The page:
If you are looking for some great (free) information about walking poles or just to read what a local champion has to say about them, let us introduce Mox.
Norman (“Mox”) Moxey is a mechanical design engineer and bushwalker who is involved in the design and development of outdoor adventure equipment.
“Mox” is associated with the ultra lightweight specialist firm, DAC Featherlite, who produce Helinox brand walking poles. He makes presentations to bushwalking clubs and other groups to explain the techniques of walking with poles that produce most benefit for the bushwalker.
We think he has a very important message and invited him to share his thoughts.
Over to Mox:
I was good at school and my mum wanted me to be a doctor. I hated the sight of blood and became an engineer. I’m now involved in advanced lightweight design with Helinox and I help people by explaining how to use poles to get more health and fitness benefit from their bushwalking. I’m not a doctor, but my mum would still be very happy.
Australian bushwalkers are realizing that there’s a lot more to using poles than just avoiding a fall at that creek crossing.
For most of us, walking is an important part of our exercise. We know that walking increases blood flow to help prevent heart disease, and most of the other things we’d like to avoid. Attitudes to trekking poles changed dramatically when the Cooper Institute found that using poles when walking boosts blood flow by a further 20%.
Research also indicated that the extra blood flow doesn’t require greater exertion, in fact using poles makes it seem easier. Suddenly 10 million Europeans are using poles and sales are soaring in the US.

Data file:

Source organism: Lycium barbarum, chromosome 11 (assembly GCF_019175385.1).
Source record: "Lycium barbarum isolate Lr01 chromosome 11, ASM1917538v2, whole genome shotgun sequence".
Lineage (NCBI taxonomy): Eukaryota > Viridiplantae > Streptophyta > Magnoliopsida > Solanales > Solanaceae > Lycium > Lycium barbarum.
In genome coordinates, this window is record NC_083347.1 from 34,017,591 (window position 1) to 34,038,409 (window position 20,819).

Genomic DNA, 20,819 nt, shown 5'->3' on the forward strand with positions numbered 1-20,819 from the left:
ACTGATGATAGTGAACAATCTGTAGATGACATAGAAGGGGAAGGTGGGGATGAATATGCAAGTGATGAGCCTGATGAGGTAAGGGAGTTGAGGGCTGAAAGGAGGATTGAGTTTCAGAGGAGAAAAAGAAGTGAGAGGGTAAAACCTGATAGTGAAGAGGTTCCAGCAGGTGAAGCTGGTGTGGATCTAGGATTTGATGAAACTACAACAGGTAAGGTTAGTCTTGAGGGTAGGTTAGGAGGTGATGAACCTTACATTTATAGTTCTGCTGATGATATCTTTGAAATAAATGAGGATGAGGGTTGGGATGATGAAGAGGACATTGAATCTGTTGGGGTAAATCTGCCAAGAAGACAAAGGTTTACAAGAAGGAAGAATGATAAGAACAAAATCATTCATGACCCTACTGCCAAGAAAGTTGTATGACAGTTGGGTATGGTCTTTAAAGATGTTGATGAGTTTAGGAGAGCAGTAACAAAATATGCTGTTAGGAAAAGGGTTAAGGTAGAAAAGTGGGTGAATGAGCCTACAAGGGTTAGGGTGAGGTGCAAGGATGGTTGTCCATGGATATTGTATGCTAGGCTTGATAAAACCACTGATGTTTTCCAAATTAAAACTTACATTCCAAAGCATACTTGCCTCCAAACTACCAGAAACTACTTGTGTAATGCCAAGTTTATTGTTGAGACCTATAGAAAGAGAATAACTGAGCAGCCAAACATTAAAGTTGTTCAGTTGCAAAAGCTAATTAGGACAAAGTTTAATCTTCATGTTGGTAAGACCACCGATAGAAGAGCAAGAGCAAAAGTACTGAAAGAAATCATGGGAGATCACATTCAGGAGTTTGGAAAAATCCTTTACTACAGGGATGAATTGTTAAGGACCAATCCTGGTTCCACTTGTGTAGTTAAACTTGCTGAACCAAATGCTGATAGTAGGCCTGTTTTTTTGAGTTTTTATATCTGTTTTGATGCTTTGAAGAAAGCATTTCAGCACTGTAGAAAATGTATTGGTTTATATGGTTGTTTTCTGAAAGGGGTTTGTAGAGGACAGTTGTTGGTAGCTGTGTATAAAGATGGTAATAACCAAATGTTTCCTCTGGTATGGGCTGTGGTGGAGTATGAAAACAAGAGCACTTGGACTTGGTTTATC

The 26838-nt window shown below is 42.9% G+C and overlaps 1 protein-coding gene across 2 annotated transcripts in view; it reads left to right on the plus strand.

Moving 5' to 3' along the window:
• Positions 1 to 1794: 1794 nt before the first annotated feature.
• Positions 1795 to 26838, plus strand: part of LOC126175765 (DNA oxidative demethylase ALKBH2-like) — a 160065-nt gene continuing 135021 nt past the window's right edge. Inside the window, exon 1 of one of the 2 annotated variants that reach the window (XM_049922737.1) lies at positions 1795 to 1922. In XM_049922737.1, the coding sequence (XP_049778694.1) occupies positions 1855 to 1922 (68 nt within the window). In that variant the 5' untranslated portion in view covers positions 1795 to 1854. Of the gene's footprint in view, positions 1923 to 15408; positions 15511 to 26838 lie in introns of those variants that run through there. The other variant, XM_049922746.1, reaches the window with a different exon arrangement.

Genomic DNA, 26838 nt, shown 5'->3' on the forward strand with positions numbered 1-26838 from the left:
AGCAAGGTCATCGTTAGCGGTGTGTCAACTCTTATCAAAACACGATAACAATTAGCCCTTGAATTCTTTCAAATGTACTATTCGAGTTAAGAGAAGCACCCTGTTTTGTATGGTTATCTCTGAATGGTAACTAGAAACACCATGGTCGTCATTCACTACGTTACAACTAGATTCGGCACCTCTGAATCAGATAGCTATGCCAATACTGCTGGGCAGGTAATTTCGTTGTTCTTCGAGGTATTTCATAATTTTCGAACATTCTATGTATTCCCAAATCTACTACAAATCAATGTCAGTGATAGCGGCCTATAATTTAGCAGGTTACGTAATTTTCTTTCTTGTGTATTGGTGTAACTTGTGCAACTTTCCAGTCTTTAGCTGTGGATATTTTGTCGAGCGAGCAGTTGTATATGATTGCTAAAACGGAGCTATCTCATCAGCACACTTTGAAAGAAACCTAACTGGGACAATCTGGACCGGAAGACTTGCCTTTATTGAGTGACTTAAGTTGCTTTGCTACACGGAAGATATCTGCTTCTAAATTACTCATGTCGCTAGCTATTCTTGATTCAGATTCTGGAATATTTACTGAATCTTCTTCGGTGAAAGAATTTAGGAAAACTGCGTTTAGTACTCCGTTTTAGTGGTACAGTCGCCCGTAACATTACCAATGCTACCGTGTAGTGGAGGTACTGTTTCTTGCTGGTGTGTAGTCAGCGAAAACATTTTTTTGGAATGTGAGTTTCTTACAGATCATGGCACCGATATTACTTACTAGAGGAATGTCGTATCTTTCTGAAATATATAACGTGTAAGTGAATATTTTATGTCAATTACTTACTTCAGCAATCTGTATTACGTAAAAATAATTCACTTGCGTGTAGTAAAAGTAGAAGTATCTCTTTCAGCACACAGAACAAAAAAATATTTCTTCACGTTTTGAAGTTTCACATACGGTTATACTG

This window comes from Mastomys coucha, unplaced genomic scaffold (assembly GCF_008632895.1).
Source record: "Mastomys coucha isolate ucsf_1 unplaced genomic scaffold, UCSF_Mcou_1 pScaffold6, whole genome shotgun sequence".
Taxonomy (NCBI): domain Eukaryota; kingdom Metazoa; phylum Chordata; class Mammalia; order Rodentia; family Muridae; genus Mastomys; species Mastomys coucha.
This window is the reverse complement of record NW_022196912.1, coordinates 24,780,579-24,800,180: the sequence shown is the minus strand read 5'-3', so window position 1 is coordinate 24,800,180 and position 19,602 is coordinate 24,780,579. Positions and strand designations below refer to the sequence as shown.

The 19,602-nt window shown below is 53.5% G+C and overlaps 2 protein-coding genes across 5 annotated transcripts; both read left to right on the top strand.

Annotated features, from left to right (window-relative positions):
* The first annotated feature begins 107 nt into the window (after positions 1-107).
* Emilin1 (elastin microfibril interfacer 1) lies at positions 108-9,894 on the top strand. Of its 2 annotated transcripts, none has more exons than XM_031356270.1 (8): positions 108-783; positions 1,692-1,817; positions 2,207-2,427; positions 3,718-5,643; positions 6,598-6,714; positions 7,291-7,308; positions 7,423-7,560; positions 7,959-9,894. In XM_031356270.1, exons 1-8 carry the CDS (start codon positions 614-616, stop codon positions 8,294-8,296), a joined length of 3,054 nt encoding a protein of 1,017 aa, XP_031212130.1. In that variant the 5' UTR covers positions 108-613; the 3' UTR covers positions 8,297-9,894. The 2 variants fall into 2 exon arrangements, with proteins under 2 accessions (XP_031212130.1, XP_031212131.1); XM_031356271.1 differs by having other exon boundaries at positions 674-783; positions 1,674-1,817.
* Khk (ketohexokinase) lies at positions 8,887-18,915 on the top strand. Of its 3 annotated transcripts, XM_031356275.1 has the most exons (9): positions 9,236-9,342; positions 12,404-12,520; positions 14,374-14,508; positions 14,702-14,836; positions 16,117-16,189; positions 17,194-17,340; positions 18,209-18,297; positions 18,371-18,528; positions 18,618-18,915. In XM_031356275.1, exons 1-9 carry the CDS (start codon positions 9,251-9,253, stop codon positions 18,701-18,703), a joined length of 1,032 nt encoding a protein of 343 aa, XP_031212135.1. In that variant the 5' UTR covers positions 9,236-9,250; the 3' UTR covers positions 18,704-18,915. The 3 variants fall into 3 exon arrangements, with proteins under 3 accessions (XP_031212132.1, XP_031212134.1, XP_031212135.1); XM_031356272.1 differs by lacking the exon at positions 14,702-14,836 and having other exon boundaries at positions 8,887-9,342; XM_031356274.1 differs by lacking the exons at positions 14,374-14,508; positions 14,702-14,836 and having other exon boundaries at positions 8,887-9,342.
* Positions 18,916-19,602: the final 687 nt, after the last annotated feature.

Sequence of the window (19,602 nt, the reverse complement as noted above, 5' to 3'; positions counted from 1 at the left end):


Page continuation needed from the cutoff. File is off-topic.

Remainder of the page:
But the benefits go beyond engaging the upper body muscles to increase blood flow and make walking easier. Keeping our ” wearing parts” in working condition has become a big issue. I meet too many people (many young and otherwise very fit) who are concerned that their bushwalking might soon end because of knee, feet, ankle or hip wear and damage. A nice part of my job is helping them ease the pain by explaining how to use poles to reduce stress loads.
It doesn’t take much thinking to work out that those same stress loads are what caused the wear and damage to the joints in the first place! The best part of my job is helping bushwalkers avoid premature joint wear and injury.
Walking with poles to reduce stress loads on the lower joints is the key, but the important part is technique. It’s simple. It becomes obvious once shown, but it’s NOT instinctive and it needs a little explanation. That’s why we produced an illustrated booklet to explain how to use poles for maximum benefit. It was only intended to be supplied with our poles but we’ve been asked for spare copies and now we make it freely available to everyone.
You can order the free booklet or download it now by visiting this page on the Helinox site
I sincerely hope the information is helpful to you . . . and so would my mum”.
Best wishes ” mox”
Disclaimer: Mox contacted us to discuss advertising on Our Hiking Blog. We read the guide and think it is a fantastic resource. Following a long phone chat he offered us a couple of pairs of Helinox walking poles to try out. They have arrived and at first sight look the goods. The plan is to try them out and get back to you with a review. We feel another video coming on, look out!